I've two images of an arrow, one which increments the month backward, one which increments it forward via href.

if (ISSET($_GET["month"])){
    $month_index = $_GET["month"];
    $month_index = 0;
$month = strtotime("+".$month_index." month");

<a href=<?php $month_index = $month_index - 1; echo "?month=".$month_index; ?>><img src="arrow_left.gif" ></a>
<div class="title">Logbook Calendar for <?php echo date("F Y",$month); ?> </div>
<a href=<?php $month_index = $month_index + 2; echo "?month=".$month_index; ?>><img src="arrow_right.gif"></a>

The issue is that when Feburary 2015 comes up, date() returns "March 2015"—so $month_index = 6 and $month_index = 7 are both March.

I ran this code on http://writecodeonline.com/php/:

$month_index = 6;
$month_index = $month_index - 1;
$month_index = $month_index + 2; 
echo $month_index;
$month = strtotime("+".$month_index." month");
echo " " . $month;
echo " " . date("F Y",$month);

Switching $month_index=6 to $month_index=7 still results in March being echoed. Is there just some bug here where Feburary, 2015 is... gone?

Update: Thanks, everyone. I would've never found that on my own. I solved the problem this way:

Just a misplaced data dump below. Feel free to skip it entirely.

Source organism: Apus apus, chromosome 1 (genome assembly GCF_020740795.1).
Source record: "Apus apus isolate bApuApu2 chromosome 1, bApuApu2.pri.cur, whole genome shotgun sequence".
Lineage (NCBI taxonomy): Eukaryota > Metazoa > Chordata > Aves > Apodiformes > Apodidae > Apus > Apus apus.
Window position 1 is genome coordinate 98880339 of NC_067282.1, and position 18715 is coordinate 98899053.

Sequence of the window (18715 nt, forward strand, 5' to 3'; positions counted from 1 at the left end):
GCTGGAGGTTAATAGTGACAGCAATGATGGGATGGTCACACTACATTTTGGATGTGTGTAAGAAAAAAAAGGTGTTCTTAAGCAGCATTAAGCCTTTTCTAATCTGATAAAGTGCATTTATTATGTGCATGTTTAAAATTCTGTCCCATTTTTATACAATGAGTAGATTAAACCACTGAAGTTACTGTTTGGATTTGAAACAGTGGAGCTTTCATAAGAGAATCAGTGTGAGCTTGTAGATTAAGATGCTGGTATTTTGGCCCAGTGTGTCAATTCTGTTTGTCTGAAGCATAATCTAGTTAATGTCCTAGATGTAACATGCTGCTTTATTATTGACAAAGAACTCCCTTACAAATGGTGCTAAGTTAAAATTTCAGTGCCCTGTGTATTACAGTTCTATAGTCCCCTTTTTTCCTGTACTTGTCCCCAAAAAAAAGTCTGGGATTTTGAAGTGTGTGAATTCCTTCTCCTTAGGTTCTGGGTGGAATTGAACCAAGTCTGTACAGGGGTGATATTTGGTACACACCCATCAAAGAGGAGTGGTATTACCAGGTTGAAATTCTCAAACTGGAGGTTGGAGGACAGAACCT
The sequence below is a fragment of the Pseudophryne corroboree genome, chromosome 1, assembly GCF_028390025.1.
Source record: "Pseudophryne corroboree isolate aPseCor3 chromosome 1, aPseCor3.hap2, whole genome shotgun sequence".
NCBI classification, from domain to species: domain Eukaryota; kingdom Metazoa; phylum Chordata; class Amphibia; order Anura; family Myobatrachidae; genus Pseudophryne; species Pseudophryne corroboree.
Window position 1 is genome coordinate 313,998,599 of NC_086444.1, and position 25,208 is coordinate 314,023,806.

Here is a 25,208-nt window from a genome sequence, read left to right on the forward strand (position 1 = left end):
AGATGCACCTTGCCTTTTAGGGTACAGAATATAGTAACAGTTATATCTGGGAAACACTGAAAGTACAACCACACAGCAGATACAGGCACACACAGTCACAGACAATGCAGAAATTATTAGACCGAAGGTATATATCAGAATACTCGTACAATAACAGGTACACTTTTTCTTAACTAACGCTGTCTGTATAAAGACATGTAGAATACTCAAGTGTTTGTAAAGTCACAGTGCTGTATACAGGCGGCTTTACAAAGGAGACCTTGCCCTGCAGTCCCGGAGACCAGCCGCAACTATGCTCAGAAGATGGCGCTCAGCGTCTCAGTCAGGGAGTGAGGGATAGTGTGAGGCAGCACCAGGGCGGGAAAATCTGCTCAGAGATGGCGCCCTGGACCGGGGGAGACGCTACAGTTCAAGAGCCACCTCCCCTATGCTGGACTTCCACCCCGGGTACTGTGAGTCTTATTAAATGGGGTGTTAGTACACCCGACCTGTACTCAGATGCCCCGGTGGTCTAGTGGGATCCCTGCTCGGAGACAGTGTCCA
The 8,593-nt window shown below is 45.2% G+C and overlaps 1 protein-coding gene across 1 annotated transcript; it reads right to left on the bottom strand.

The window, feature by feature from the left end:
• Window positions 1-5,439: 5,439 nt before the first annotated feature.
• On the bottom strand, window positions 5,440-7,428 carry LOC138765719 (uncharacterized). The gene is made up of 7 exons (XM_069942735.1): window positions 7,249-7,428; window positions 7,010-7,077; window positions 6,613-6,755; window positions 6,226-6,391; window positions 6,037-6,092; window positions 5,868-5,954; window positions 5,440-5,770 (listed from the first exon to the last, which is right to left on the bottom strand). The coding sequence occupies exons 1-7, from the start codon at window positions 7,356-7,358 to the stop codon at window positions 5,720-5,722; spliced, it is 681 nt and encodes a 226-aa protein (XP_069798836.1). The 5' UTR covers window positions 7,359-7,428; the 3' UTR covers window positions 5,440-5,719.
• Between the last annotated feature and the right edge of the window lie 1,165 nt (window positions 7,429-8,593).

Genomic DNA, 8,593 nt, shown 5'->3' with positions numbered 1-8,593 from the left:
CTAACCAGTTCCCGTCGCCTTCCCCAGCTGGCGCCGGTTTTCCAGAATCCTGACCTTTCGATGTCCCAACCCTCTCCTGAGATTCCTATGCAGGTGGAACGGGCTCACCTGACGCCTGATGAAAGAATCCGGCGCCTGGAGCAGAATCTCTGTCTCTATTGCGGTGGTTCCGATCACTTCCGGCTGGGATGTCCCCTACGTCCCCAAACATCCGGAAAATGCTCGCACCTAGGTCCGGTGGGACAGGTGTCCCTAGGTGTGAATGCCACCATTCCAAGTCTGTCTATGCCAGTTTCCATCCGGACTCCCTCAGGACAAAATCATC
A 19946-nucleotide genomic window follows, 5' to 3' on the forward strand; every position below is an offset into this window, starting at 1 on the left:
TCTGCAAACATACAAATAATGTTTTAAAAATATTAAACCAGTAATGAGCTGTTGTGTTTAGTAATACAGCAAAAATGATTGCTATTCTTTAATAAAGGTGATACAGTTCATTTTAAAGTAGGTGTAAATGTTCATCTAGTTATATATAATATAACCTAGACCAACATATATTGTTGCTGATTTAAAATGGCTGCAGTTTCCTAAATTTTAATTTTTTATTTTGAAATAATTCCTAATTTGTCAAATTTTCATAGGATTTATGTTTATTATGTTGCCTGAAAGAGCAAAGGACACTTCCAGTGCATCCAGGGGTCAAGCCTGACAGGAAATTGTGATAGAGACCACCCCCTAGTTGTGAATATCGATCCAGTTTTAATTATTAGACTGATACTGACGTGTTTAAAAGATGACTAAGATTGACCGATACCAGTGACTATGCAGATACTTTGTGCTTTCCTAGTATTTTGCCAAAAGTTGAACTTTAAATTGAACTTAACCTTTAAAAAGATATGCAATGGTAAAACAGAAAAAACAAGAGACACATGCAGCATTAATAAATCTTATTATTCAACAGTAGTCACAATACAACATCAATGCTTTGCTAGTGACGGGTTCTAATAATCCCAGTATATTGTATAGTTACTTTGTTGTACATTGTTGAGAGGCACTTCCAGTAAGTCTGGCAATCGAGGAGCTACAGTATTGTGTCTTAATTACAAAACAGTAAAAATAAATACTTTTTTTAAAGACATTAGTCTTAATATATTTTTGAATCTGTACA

$month = strtotime(date("M-01-Y") . "+".$month_index." month");

It's how dates work and when you encounter February and the 29th day of the month or later. When you add a month to a date after the last day of February of that year (i.e. 28th of February this year) you will skip over February. Whenever iterating through months you should always work with the start of the month to avoid February being skipped. So if you start with January 30th and add "one month" since there is no Feb 30th you will skip ahead to March.

Here's how you can iterate through months without knowing how many days are in February (or caring). I picked an arbitrary end date of one year from now.

$start    = new DateTimeImmutable('@'.mktime(0, 0, 0, $month_index, 1, 2014));
$end      = $start->modify('+1 year')
$interval = new DateInterval('P1M');
$period   = new DatePeriod($start, $interval, $end);

foreach ($period as $dt) {
    echo $dt->format('F Y');
  • Ah! That's the stuff. Thanks very much. (Do people know how many days are in a month by heart? I (obviously) have no clue.) Jul 29 '14 at 18:29
  • No need to. If you stick to working with the start of the month when iterating through them you will never have this issue. You can always go to the exact day of the month after you iterations.
    – John Conde
    Jul 29 '14 at 18:30

There is no February 29th in 2015.

By just adding or subtracting whole months at a time, you create new dates on the same day in the requested month. In this case, you caused PHP to try and make a February 29, 2015 date. It automatically jumped forward to March 1, 2015.

If you only care about Months, create dates on the first of each month:

date("F y", mktime(0,0,0, $month_index, 1, 2015));

Good thing you are writing this code and caught the bug today, or you would have had a bug that only appeared on the 29th (or 31st) of every month (except leap years)!

Dates are hard.


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